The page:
We did manage to dodge and fly through a few clouds enroute to Kansas City, but luckily all the severe convective weather remained well north and south of our track. We had an uneventful visual aprroach and landing into KMKC and taxied over to the city's self serve fuel tanks to top off so we wouldn't have to do it in the morning. We tied down at Hangar 10 who gave us a ride to our hotel. We unpacked and rested a bit before dinner. My Mom and I had a nice walk down to the Plaza area of Kansas City and she treated my to a great steak dinner at the M&S Grill!

After a good night's sleep, we were up early and back to the airport for an early morning departure. I got my clearance and we were wheels up by 0730 heading for our fuel stop in Savannah, Tennessee. The route was clear and smooth. According to the XM Weather, we wouldn't see any weather until just before Savannah (KSNH). As we approached the airport we flew through some low cloud layers and flew the GPS 19 approach breaking out at 1900' AGL for another uneventful landing. Apparently we had just missed the rain.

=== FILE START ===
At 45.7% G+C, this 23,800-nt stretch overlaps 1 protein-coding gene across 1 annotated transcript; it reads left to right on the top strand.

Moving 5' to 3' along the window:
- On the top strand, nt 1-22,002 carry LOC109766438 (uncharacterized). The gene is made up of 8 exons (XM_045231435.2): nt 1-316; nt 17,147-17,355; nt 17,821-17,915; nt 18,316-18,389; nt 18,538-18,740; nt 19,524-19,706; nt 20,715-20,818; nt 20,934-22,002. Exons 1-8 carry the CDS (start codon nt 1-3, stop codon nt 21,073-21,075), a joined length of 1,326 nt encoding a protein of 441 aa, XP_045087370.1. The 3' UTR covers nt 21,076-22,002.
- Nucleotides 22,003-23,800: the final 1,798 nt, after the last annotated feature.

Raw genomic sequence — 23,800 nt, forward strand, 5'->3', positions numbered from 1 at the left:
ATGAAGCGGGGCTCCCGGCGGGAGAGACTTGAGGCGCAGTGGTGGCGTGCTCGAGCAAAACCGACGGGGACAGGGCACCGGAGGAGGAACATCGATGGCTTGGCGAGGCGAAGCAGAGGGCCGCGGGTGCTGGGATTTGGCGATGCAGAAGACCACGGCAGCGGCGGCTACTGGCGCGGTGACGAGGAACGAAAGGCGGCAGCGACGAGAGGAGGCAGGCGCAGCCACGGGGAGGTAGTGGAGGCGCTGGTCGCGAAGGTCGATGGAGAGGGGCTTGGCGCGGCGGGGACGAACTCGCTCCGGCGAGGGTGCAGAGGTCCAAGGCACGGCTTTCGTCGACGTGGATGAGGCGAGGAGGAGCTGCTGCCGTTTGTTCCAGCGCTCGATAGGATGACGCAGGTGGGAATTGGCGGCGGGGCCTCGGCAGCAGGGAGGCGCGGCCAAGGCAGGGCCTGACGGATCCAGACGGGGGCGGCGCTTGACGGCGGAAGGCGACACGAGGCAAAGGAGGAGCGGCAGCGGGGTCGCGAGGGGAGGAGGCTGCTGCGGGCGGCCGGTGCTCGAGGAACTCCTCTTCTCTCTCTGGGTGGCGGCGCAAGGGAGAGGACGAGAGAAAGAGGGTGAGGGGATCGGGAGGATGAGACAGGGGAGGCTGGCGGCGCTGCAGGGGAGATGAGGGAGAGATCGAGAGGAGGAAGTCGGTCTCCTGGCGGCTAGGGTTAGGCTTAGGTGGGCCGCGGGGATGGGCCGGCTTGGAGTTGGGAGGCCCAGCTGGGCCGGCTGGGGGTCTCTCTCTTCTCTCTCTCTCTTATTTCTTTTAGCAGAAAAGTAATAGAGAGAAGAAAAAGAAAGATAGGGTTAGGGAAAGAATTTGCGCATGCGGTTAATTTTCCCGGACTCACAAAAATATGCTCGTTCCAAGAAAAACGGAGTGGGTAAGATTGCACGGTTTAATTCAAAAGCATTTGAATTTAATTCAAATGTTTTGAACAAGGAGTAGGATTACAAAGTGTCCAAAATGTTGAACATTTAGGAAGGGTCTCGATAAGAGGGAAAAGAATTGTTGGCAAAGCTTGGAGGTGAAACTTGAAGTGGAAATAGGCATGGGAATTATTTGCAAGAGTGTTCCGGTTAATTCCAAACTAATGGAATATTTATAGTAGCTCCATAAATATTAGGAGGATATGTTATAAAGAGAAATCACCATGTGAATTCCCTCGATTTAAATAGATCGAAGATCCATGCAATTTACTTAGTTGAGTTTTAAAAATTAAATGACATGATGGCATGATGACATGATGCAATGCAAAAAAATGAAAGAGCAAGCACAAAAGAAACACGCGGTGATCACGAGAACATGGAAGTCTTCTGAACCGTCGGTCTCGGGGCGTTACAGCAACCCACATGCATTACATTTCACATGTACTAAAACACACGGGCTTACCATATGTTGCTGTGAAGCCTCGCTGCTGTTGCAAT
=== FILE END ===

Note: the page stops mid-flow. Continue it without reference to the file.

We topped off and even added some oil for our final leg home to Jacksonville. After a short break, I called FSS and got our clearance out of KSNH for home. In the 45 minutes we were on the ground at SNH, the weather went from almost no thunderstorms east of us to numerous small cells enroute and growing. I have to give my mom some big kudos; she experienced quite a lot of stuff during these two days and handled them very well. One bit of advice that helps: give your passengers a heads up on what to expect before, during, and after a flight. Surprises aren't fun.